By Robert H.
Ilya Somin has a post up arguing for the relative advantages of foot voting vs. ballot box voting. The argument is drawn from his latest book, so see that for more. I have two bones to pick with it.
1. Somin is missing, I think, the major critique of foot voting. He says "I cover several standard objections to foot voting, the problem of moving costs, the danger of 'races to the bottom,' and the likelihood that political decentralization might harm unpopular racial and ethnic minorities." But he misses the biggest problem with foot voting: it's hard to know what the hell people are voting for.
If a polity elects a politician, it's pretty clear that that happened because of what kind of politician she is. Special interests or ignorant voters or wise crowds or whoever sat down and said, "this gal's going to a better job than the other guy," or at the very least "this gal belongs to the political team I belong to, and voting for her flatters my team pride." Whatever the reasoning, the outcome is mainly a reflection of the selectorate's political calculations, political prejudices, political signaling, political whatever.
But if I move to California, who the hell knows why I did it? Maybe there's a gold rush. Maybe I love the ocean. Maybe I figure it's my last, best chance to be cast in a star trek film (these are presented from least to most likely). But one thing is for dang sure, we can't know it's related to political anything.
You can see this in demographics: our most populous states are New York (generally liberal government), Texas (generally conservative government), and California (generally incompetent government). If good political policies determined foot voting, why are people voting for totally different political policies? Or maybe your affinity for local politics, not political outcomes, determines foot voting. In that case, why do huge minorities of republicans live in NYC or democrats live in Texas? Or maybe Texas is attracting tons of migrants because of its good policies, and New York and California only retain large populations because some sort of population stickiness makes people stay in place. Ok, but then won't population stickiness undermine the whole "we will get good policy when people vote with their feet" thing? People won't vote with their feet, they'll just hang around where they live now. Or maybe this only happens because the federal government is so much more important than state government that it fudges the outcome. Ok, then, why haven't most Greeks moved to Germany?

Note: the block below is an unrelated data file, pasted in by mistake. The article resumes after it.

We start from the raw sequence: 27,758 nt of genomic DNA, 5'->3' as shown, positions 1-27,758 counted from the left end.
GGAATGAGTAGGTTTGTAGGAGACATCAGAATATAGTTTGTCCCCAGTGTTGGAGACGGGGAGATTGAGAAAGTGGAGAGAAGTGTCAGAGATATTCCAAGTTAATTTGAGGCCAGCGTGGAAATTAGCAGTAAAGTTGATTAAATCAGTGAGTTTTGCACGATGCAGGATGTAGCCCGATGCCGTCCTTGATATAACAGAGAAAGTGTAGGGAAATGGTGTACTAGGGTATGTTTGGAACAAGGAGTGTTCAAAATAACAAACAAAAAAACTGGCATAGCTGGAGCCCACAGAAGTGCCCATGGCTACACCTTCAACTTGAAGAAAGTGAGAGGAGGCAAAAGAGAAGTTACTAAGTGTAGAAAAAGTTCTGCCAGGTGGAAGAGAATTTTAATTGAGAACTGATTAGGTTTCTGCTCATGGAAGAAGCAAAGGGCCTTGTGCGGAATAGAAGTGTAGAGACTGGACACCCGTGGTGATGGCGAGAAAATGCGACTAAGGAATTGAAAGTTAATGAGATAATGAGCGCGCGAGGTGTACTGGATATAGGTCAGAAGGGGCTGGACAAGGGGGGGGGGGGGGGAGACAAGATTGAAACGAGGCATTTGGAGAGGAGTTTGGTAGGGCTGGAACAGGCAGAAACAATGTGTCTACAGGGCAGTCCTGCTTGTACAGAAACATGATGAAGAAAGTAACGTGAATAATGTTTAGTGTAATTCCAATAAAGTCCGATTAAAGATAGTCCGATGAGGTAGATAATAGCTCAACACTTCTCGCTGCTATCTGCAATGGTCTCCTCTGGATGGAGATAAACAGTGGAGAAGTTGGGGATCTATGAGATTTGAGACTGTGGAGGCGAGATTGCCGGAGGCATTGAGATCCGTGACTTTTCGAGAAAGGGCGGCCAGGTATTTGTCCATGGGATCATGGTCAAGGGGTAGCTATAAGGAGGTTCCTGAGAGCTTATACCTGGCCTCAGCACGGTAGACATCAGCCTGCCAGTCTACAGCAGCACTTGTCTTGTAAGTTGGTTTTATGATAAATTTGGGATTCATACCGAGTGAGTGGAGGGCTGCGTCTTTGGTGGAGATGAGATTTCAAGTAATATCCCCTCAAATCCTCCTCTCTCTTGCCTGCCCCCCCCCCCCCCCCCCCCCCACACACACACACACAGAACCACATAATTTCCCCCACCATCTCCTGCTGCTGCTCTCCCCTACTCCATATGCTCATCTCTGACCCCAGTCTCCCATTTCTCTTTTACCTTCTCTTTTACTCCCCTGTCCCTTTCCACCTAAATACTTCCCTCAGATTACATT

So all this adds up to a big problem. If people move for lots of non-political reasons, relying on people moving as a way to determine political outcomes has problems. The best policies in the world could fail to attract migrants for exogenous reasons, and the worst (ok, maybe not the worst) could take advantage of, say, a resource boom to attract lots of folks.
2. Here and elsewhere, I think Somin has been too down on voting voting. Yes, voters are ignorant. Yes, they are rationally ignorant, since their vote will normally never matter. Yes, the heuristics voters could be using ("reward incumbents when things are good" being a classical one) don't really get you to great government.
No, that does not mean democracy is useless. High praise time: despite those and other political economy constraints, democracy is pretty good at keeping politicians from passing policies that are disastrous for most people. For example, I'm pretty confident that a party running on an "enslave most of the voters" platform would not win. Under a rationally ignorant voter model, if the Enslave Everyone party ever comes close to winning then the relative gains from paying attention and voting would go up and lots of voters would stop being ignorant. Under a median voter model, the median voter would not want to be enslaved. I could keep going through different models, but come on. People will rarely vote themselves into slavery.
That may seem like a really low bar, but it is not! Human government has just been incredibly freaking awful over the centuries, ranging from the genocidal to the overly bellicose to the (and this is most common) widely extractive. Governments *have* enslaved most of their people. At the very least, almost all governments have made women second class citizens. Any system of government that can avoid that stuff and routinely churn out merely bad policy is doing great. A few special interests shaving off some GDP and GDP growth? Possible national debt crisis in 20 years? Weird predilection for subsidizing the old rather than the poor? Yes please! So much better than being a serf!
Point being, the least bad governments have gotten there through representative democracy, and there are theoretical reasons for functioning democracies to give us not-terrible policies, despite voter ignorance. Foot voting, on the other hand, has not been used as often to reach good political outcomes, and doubts about the ability of good policy to attract migrants seriously undermine the theoretical case for relying on foot voting.
As I final point, I just want to be clear, if it is not obvious, that relying on voting and relying on foot voting are in tension. For example, let's say you make American states autonomous power centers that can set their own policy because you want to create a world where people can move between them and foot vote. Well, by necessity you just stripped folks of their ability to vote vote for a range of federal policies, namely those that would cut into state power.